Kelly: Yeah. You don’t write a book and think it doesn’t matter.
James: You don’t dedicate it to your children saying you know, I hope you enjoy this load of crap. It’s like, I really use them as the filter because they’ve been my longest students and project in a way, like coming on more than two decades in two cases, where I want to be able to say, “Look, if you’ve ever wondered what I actually do or how it all worked when you were a kid, here’s some stories.” So, my 17-year-old was really enjoying some of the stories when I worked in the dealership because he’s just landed himself a job and he’s really interested in – wow, maybe we’ve got some things in common and I’ve already been through what he’s going through and all this sort of stuff. It’s a great legacy to have.
Kelly: Yeah, and that’s the beauty of it. At the end of the day, it’s legacy. I know that’s maybe an ego thing but I do think you can’t underestimate the power of, like these are your ideas and now they’ve kind of been made immortal. Like, I don’t want you dying tomorrow, but if you died tomorrow, there is something left in the world that will keep helping people way beyond your lifetime. And I think that’s super exciting.
James: I wonder if that’s almost the opposite of ego. It’s really not for me or about me. It’s like gosh, all those things I’ve stored and record-kept and paid attention to. It’s nice to have been able to collect them all up and I’ve thrown out a lot of stuff since I’ve written this book. It’s like, files and boxes, because I was keeping them for writing a book. I’ve thought about writing a book for really a couple of decades. When I kept my sales reports and stuff I thought, this will be handy for a book one day. I just had a feeling that we would get to this point, but it’s released to me more than anything. So, I’m happy to let it go out there and just see what happens.
Kelly: And that’s removed a lot of blocks. Now the next one will be much, much easier.
James: If you’re up for it, Kelly. I don’t know.
Kelly: I’m totally up for it. I know it is going to be as well. It’s not going to be the one we thought it was going to be.
James: I must be a difficult customer because I’m so independent in my life with the least amount of compromise. I don’t really have bosses. And I do cut my own schedule. So, you’ve pretty much had the most control over me of anyone of any recent period. And I know I can still be difficult to wrangle, but I usually, I’m a good doer when I get on to it.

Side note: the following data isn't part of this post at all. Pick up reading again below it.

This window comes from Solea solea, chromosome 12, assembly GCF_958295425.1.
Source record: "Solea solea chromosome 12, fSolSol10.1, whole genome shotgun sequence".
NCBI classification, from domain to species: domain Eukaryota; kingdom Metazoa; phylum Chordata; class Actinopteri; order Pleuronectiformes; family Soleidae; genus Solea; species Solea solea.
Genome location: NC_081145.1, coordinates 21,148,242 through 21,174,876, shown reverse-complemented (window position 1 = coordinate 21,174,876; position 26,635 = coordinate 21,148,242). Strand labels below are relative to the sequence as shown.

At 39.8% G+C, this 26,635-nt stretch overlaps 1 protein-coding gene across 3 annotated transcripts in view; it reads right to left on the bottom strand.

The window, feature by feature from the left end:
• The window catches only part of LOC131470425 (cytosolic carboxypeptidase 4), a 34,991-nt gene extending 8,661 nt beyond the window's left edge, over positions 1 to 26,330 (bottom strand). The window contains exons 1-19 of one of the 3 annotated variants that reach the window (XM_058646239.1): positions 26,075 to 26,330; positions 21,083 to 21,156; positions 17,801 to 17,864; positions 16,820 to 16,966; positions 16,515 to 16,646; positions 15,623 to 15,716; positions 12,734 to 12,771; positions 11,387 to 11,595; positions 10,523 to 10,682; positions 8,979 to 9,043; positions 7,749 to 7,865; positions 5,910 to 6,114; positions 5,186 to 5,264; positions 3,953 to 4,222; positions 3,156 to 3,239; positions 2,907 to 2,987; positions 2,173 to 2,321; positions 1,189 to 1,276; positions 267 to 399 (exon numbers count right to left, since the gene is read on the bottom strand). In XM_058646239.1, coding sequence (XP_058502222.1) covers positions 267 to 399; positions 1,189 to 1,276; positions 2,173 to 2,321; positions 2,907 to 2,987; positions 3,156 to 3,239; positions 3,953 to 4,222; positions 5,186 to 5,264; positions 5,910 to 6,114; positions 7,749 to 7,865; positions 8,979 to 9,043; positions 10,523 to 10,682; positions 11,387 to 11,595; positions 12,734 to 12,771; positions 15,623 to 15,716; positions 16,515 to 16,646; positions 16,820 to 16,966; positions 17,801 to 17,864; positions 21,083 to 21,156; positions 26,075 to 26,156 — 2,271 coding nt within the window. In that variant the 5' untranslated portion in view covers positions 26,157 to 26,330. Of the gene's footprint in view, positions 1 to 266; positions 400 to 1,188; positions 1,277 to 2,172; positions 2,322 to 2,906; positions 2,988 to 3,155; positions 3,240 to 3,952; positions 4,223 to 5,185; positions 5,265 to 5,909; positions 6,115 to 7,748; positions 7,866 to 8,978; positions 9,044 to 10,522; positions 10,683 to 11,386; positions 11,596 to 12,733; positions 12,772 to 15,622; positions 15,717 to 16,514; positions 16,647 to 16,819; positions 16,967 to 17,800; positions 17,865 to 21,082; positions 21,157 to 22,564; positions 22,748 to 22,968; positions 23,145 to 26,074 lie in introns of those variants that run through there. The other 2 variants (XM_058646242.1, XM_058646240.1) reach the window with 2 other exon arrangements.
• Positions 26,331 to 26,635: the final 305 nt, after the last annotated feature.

Kelly: You get there in the end. We’d get there in the end. It’s been fun.
James: I never flake. And of course, life goes on. It’s when you’re not working all the time, you’ve got plenty of other things that can come into your life like swell patterns and travel and you know, family things and stuff. So, it’s really been an amazing journey. I’ve learnt a hell of a lot. I really wanted to share some of this sort of behind the scenes. Hopefully, it’s helpful. At this stage, the easiest way to find out about the book if you’re listening to this, no matter when it’s out; if it’s not out or if it’s already published, just go to SuperFastBusiness.com/book and we’ll have links there or details on how you can find out about the book. There are no tricky things happening there. We just want you to find the book easily.
And Kelly, if someone’s listening to this and they’re an expert, author, speaker or they’re just doing their family tree and they want to get a book out there and they’d like help, where can they get your help?
Kelly: Yes. They can find me at levelupyourwriting.com, which ironically is a name that many people in the SuperFastBusiness community loathe, but that’s where I am and that’s what I feel I help people do and I look forward to helping anyone who’s listening to this podcast do the same.
James: That’s it. And also, you could reply to any email I send you and I’ll happily forward it to Kelly’s private email address and make a connection. So, there you go. By the way, if you’ve got questions about this podcast or the book process, please ask them where you see this podcast episode and I’ll ask Kelly. And if we need to come back and sort of expand on some of this, then we can do that as well. This is episode 560 and it’s called Behind The Scenes How to Write a Book. And Kelly, thank you so much for sharing.
Kelly: A pleasure. Thank you so much for having me, James.